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Tinea versicolor

Top: Manifestation in 18-year-old male
Bottom: Causative yeast cells

Unlike the other skin mycoses (called tinea - from Latin, “meaning a gnawing moth, or bookworm”), tinea versicolor is not caused by the same dermatophytes of the genus Ascomycota that most “ringworm”-type afflictions belong to.

Tinea versicolor is a yeast, which is a fungus of the phylum Basidiomycota, and a fairly common condition. Between 2 and 8% of people in the United States express this condition, especially during the summer months, as tinea versicolor thrives in hot and humid conditions when there is excess skin oil and dead skin cells to consume. Among young adults and adolescents, this condition affects almost 10% of individuals.

These yeasts (Malassezia furfur and Malassezia globosa) are not considered harmful, and are generally asymptomatic aside from its dermatological manifestation. When the condition recurs during multiple summers, the source of the yeast is generally high environmental concentrations of the spores; unlike many vegetable or animal parasites, the yeasts that cause tinea versicolor are not known to lay dormant on humans for more than a few weeks.

The original cures for this condition included both oral and topical mercury treatments - needless to say, topical mercury did kill the fungus, but you can’t exactly justify the harm done, just to clear up a harmless condition that isn’t all that disfiguring to begin with. These days, tolnaftate (brand name Tinaderm) and selenium sulfide (like in Selsun Blue shampoo) are used to treat the condition, and can generally clear up the condition. However, when the source is due to high environment concentrations, it can often recur, especially while one is maturing, and skin oil/dead skin cells are more prevalent than usual.

Treatise on Diseases of the Skin, for the use of Advanced Students and Practitioners. Henry W. Stelwagon, 1914.

Epidermophyton floccosum, wet prep.

The person who was teaching me mycology had an incredible accent and for the longest time I thought she was telling me to look for “puddle shaped macroconidia”. I couldn’t figure out for the life of me why anyone would describe anything as puddle shaped. It wasn’t until the end that I realized she was saying paddle shaped. Oops. They remain “puddles” in my mind though.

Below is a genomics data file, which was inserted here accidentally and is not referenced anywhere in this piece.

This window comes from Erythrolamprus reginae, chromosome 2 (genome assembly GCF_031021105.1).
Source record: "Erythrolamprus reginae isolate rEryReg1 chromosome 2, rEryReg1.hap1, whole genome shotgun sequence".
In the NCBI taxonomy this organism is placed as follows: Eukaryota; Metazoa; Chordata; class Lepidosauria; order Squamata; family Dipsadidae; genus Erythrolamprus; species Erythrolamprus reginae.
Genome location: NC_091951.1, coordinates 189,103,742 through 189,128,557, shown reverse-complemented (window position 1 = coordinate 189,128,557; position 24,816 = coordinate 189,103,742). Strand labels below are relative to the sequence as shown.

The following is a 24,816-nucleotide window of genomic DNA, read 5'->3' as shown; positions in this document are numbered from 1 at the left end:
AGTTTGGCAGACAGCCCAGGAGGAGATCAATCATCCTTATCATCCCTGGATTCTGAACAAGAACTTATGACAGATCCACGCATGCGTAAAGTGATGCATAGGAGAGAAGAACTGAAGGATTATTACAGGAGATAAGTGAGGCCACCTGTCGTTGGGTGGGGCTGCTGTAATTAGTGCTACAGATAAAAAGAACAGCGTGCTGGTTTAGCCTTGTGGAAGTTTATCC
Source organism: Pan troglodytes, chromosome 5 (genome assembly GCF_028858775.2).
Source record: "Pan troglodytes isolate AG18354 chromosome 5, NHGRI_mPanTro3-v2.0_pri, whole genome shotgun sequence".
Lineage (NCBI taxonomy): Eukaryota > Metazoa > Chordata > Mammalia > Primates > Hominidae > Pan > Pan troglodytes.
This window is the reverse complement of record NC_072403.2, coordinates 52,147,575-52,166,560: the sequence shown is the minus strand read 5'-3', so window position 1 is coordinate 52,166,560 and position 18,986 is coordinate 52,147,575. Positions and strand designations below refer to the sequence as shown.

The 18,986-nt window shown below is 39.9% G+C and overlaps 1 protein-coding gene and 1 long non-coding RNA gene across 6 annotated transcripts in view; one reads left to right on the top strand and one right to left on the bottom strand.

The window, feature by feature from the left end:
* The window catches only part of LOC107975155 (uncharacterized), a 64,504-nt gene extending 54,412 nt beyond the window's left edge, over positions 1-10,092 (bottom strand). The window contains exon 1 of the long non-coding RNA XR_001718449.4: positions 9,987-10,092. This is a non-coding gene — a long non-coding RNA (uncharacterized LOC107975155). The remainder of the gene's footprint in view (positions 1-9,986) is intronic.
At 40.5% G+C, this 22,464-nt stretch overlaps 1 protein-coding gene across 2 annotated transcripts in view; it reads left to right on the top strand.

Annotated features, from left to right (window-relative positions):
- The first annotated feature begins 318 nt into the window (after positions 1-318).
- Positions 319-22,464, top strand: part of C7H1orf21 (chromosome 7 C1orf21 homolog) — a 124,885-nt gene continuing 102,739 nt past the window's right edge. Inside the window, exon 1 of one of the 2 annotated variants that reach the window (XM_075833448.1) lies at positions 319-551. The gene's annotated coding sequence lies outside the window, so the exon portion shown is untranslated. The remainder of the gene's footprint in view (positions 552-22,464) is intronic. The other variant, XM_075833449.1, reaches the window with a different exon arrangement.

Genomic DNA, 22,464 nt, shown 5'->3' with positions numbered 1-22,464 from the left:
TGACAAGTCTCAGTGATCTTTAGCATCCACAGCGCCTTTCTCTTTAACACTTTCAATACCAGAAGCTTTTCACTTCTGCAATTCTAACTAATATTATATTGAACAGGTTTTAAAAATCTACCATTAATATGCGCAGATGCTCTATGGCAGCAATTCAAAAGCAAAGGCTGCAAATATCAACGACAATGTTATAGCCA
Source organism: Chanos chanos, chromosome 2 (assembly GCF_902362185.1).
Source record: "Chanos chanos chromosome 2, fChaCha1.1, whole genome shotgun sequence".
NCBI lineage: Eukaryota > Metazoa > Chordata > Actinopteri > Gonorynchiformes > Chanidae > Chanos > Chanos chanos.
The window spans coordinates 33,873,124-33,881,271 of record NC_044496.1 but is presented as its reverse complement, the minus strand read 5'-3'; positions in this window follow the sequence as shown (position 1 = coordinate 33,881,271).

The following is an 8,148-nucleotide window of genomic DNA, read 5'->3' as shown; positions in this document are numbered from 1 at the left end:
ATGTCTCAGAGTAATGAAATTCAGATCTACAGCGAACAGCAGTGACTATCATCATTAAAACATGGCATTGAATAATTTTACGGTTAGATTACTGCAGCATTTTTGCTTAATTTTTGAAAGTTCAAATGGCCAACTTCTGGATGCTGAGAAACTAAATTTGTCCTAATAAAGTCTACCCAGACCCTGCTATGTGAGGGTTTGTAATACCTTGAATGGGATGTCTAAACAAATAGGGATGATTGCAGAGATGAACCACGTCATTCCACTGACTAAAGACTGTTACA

Epidermophyton floccosum is one of the dermatophytes, fungi that cause superficial infections of hair, skin, and nails. They generally aren’t a big deal, but there’s a lot of money in antifungals because man, do people hate dandruff and athlete’s foot.

"Ringworm" - Tinea faciei

As most of you know, ringworm isn’t really a “worm”, or even an animal parasite. The condition is caused by one of over forty species of fungi (called dermatophytes) that live on the skin surface, and feed on keratin. The spores thrive on warm, wet surfaces, but can entrench themselves almost anywhere on the body. The name of the condition is determined by the location of infection - tinea capitis is on the scalp, tinea pedis is on the foot (athlete’s foot), tinea cruris is in the groin (jock itch/”crotch rot”), etc.

As the fungi are extremely easily spread by person-to-person contact, kids and people in institutional settings tend to contract the condition much more often than independent adults.

The original treatments for ringworm included mercury (oral and topical), sulfur, and iodine. Treatment of the scalp (tinea capitis) was considered more difficult than on the body, and frequently, x-ray treatment was used to kill the fungus.

The routine and accepted use of ionizing radiation to cure tinea capitis led to a long-standing incident among the Ashkenazi communities in Europe and the Middle East, called the "Ringworm affair". Starting in 1910, several hundred thousand people (mostly children) from close-knit Jewish communities were treated for the condition, in an attempt to eradicate it from a population known to routinely harbor or manifest the condition. However, the treatments were poorly-executed, the patients rarely had full information as to what was being done to them, and the excessive exposure to ionizing radiation is estimated to have killed at least 6,000 children shortly after receiving treatment (within 2 weeks). At least 100,000 other people have had long-term effects from the program, such as cancers, genetic anomalies in their children, and thyroid function problems.

The x-ray treatment program, which was for the most part well-intentioned but disastrously-executed, did not end until 1959, when the first effective and relatively safe antifungal compound, griseofulvin, was developed.

Illustrated Skin Diseases, An Atlas and Text-Book. William S. Gottheil, 1906.

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